Separation: Do it Better than ‘The Simpsons’ with Family Mediation

Marge and Homer SimpsonWhether you watch The Simpsons regularly or, like me you have missed a few, it’s easy to jump back into it and when I heard that Season 27 started off with Marge and Homer in a “trial separation,” I set my PVR. Spoiler alert! Homer falls asleep during couples’ counselling with Marge and dreams that they separate.  The episode chronicles some of Homer’s highs and lows that accompany the life-altering event of a separation.

Have to Order New Cheques!

Homer does not adjust so well initially and thinks that Marge will take him back until he calls the home number and discovers that she has referred to her maiden name on the family voicemail. At this point Homer realizes that there will be a lot to do and he will even have to order new cheques! This is reflective of the reality that there is a lot to do when couples separate and they may shift into having a more business-like relationship as they start the process of separating financially.

Mediators can help provide you with the information you need to become financially separate, as well as when you may need other professionals to provide legal advice or fully understand the tax implications of a possible agreement. Before starting the mediation process you could start an inventory of all separately and jointly-owned assets (e.g., cash, investments, vehicles, real estate) and a list all your outstanding debt (e.g., credit cards, loans, mortgages). During the mediation process you will be asked to provide documentation to support decisions around valuing your assets and debt, keep in mind that the date of valuation will be unique for each couple and something you agree on in mediation. You may also want to start thinking about your monthly and annual expense budget (e.g., food, medical care, housing, clothes).

Skype You at Christmas!

Later on in the episode both Marge and Homer are dating new partners. Lisa, (Marge and Homer’s daughter), had to cut a conversation with her dad short, saying she would “skype [him] at Christmas” because she had to “go pony shopping” with Marge’s new partner.  While comical for the show, this is not typical of parenting time over Christmas that couples living in the same city typically land on in mediation.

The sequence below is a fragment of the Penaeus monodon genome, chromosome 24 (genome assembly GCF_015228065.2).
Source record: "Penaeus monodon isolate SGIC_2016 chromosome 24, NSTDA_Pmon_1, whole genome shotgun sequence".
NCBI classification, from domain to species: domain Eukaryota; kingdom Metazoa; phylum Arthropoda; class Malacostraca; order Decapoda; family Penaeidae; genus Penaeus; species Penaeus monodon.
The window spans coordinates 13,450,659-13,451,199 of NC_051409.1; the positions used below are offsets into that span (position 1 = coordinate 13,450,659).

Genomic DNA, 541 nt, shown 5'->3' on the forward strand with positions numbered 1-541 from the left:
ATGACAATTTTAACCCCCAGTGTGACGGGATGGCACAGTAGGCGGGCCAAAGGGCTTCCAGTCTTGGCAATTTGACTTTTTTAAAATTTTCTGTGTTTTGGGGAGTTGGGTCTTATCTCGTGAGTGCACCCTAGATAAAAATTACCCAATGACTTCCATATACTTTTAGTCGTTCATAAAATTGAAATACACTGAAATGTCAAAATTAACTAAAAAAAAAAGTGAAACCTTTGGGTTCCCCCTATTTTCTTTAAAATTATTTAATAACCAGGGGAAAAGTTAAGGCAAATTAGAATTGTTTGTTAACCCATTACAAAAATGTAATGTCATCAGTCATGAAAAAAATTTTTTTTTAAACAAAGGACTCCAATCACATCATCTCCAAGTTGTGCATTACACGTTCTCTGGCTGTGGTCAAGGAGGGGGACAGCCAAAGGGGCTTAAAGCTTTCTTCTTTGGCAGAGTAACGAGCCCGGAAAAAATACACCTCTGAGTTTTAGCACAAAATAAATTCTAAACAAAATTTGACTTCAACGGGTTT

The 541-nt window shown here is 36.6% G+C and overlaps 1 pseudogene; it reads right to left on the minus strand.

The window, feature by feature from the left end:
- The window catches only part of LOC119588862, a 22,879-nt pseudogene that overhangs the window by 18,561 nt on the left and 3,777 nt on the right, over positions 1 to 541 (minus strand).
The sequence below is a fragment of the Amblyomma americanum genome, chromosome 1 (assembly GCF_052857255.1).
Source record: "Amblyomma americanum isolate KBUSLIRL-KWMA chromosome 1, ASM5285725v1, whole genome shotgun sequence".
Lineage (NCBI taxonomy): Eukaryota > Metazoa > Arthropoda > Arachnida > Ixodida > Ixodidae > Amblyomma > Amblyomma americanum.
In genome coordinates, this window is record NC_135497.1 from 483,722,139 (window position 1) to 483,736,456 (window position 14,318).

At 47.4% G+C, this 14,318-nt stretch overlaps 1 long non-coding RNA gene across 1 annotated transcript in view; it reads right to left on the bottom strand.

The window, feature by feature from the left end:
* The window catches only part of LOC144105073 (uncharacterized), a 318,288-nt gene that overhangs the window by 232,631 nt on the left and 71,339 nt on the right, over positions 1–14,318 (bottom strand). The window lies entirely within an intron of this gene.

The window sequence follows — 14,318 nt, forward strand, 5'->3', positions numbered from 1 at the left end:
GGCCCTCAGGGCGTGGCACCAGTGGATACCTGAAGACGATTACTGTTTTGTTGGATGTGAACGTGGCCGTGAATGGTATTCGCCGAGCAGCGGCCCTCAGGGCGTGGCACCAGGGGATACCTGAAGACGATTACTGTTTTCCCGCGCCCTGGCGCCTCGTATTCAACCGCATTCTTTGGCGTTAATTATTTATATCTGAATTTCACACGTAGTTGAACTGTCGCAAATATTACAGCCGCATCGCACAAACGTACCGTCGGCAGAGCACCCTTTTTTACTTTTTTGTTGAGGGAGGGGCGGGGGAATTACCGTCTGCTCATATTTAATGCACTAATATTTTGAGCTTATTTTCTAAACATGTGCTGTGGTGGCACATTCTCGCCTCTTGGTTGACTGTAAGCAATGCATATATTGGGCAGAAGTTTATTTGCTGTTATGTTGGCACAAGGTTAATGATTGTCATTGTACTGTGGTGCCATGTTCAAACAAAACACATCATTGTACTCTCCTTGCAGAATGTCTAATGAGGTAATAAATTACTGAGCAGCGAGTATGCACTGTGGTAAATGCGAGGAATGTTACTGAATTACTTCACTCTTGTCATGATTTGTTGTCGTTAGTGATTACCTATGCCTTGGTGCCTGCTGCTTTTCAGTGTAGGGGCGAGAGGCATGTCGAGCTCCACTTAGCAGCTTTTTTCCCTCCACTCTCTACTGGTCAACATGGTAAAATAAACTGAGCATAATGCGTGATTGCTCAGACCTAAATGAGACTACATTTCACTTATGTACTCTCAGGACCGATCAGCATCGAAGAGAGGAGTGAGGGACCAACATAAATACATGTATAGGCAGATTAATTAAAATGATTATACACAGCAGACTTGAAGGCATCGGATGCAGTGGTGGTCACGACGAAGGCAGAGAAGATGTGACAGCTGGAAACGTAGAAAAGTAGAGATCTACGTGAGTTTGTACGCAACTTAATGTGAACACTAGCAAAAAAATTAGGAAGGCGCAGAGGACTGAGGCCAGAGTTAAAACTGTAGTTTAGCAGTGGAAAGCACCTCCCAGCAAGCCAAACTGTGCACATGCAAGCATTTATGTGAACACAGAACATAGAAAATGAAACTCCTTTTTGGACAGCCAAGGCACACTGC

Mediators recognize that every family is unique and will support both spouses to establish a parenting schedule that is in the best interest of the children and also works for both parents. I ask people to bring an open mind, a willingness to discuss the issues and to listen to the perspective of the other person with the intention of negotiating a resolution. It can also be helpful for parents to think 20 years into their children’s future and about the kind of memories and childhood experiences they want them to have.  Your answers will impact the kind of co-parenting relationship you will want to establish with the other parent and will also impact the parenting arrangements you make in mediation.

Family Mediation

Family mediation can help you and your ex-spouse navigate the process of separation and all of the decisions that you will need to agree on:

  • where your children will live or how will parents share parenting time,
  • how decisions will be made for the children,
  • who will pay child support and what are special and extraordinary expenses,
  • what do you own as a couple and what do you owe together and how this could be shared; and
  • if both parties agree that spousal support is an issue then what amount of spousal support will be paid and for how long.

Mediation can offer you an unbundled approach so that families can get support on just a few issues if that is what they need, or cover a comprehensive list of topics. It is important to underscore that mediators do not provide advice on what each spouse should do but rather help explore options, provide information and resources so that the parties themselves can make informed decisions. The families control the outcome, not the mediator.

For those of you going through a separation either now or in the past you may have shared the same sentiment that it felt like a bad dream at times, but were not as lucky as Homer to wake up to the status quo. Aside from 30 minutes of entertainment this episode highlights that separation is common and takes work, but doesn’t have to be all bad – especially if you seek out support during this transition.

Amy Robertson, Family Mediator
Amy Robertson

Guest blogger Amy Robertson is a Family Roster mediator and management consultant in Victoria, BC and has also been the Chairperson of a Federal Administrative Tribunal. Amy keeps an active mediation and consultation practice at victoriamediation.com.

Photo: Marge and Homer Simpson, The Simpsons Matt Groening Fox TV.

 

 

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